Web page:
I have a weird relationship with meat.
Like most of my contemporaries, I grew up eating beef. As a kid, my dinner plate usually contained protein (hamburger or chicken), starch (potato, rice, or bread), and some kind of vegetable. Day in and day out, that’s what my family ate for dinner. Apparently, it was consistent with the nationwide trend. The height of meat consumption in the United States was in 1976. (Source: chart in article USDA. Economic Research Service, Food Availability Data.)
My first exposure to the idea “vegetarian lifestyle” was in 1973, two years after Francis Moore Lappe wrote the groundbreaking Diet for a Small Planet. I was one of the millions who decided to become a vegetarian for about two weeks. Lappe’s book was incredibly influential at the time. It laid out the connection between a healthy planet and a vegetable-based diet.
I supplemented Diet for a Small Planet with The Moosewood Cookbook, a wildly popular vegetarian cookbook with cute little pencil drawings. When I had a yen for no meat, Moosewood was my “go-to” book.
Back in the 70s, being a vegetarian was cool in a hippy-dippy kind of way. There was a cafeteria I used to go to where all the food was overcooked and the tables were dusty. We experimented with meatless stews, barley, lentil-based salads, and a lot of overcooked vegetables.
The 1980s were very different. I was young, single, and working. So I ate out a lot and was very good at Chinese take-out.
The book that most influenced my cooking was The Silver Palate, a meat-based and wildly popular cookbook. Each recipe had many ingredients that were luxurious and expensive. The Silver Palate is a great cookbook but not really suitable for day-to-day cooking. One of my favorite recipes for example was apple pie with sour cream in it.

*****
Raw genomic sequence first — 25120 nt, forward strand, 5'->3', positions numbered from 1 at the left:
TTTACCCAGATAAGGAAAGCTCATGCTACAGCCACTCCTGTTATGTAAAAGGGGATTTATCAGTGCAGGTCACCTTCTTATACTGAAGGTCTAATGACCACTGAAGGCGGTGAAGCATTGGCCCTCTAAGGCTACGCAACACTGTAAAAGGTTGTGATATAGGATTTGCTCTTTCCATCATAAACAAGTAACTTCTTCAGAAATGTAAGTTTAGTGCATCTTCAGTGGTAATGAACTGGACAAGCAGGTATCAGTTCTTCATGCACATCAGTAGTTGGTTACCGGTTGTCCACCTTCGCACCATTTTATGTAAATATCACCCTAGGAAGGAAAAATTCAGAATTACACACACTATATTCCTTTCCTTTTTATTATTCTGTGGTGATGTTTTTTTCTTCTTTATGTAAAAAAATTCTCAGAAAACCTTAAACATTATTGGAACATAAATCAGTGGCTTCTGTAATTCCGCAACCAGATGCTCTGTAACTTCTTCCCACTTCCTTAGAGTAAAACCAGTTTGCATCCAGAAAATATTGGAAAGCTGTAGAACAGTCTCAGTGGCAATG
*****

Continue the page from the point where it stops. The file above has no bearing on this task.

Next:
In the 1990s I got married and gave up red meat. It was really my husband’s doing. I went along as an eager to please newlywed. I just insisted on the occasional beef stew and the once-a-year flank steak cooked over a cherry wood fire.
Chicken became the dominant protein in our diet. We ate an incredible amount of chicken. Other than the occasional fish, and spaghetti once a week, we ate chicken almost every day. It is a wonder we didn’t start clucking. Once again we were on-trend. Chicken consumption has more than tripled in the U.S. since 1970 this trend has been linked to beef falling out of favor.
Meanwhile, chickens have almost doubled in size since the 1960s. They have grown in size from 3.75 pounds in 1970 to 6.18 pounds in 2016. Boneless, skinless chicken breasts (which provided the basis of much of my cooking) grew from the normal four ounces to a gigantic ten-ounce slab. (There has to be a Dolly Parton joke here.) This is largely a result of massive selective breeding, industrialized poultry farming, and antibiotics. (Source: Why chickens are twice as big today as they were 16 years ago, Market Watch, 1/6/2017).
While our protein variety was dull, I made a concerted effort to learn how to cook starting in 2003. That was the year I left my busy corporate job and started working for myself. In an effort to save money and get away from processed food, my cooking got a lot more interesting.
Cooking using oriental, Indian, Mexican and other flavors made the chicken seem, well, not so repetitive. Recipes were easy to find on the internet. Cooking classes on YouTube provided a great introduction to stir-fries and curries, Even better, I could type my ingredients into google and come up with recipes that at least approximately matched the ingredients I had on hand.
In the past year, I’ve noticed a new transition in our diet and we seem to be right on trend again. Our chicken consumption (thank goodness) is down to once a week. We have doubled our vegetable consumption, added kefir (a homemade fermented milk product) and turmeric to our diet, and cut sugar consumption by 75 percent.
Change is good but it means that I’ll be dipping into the internet for a while longer to keep up with our tastes and interest in good health.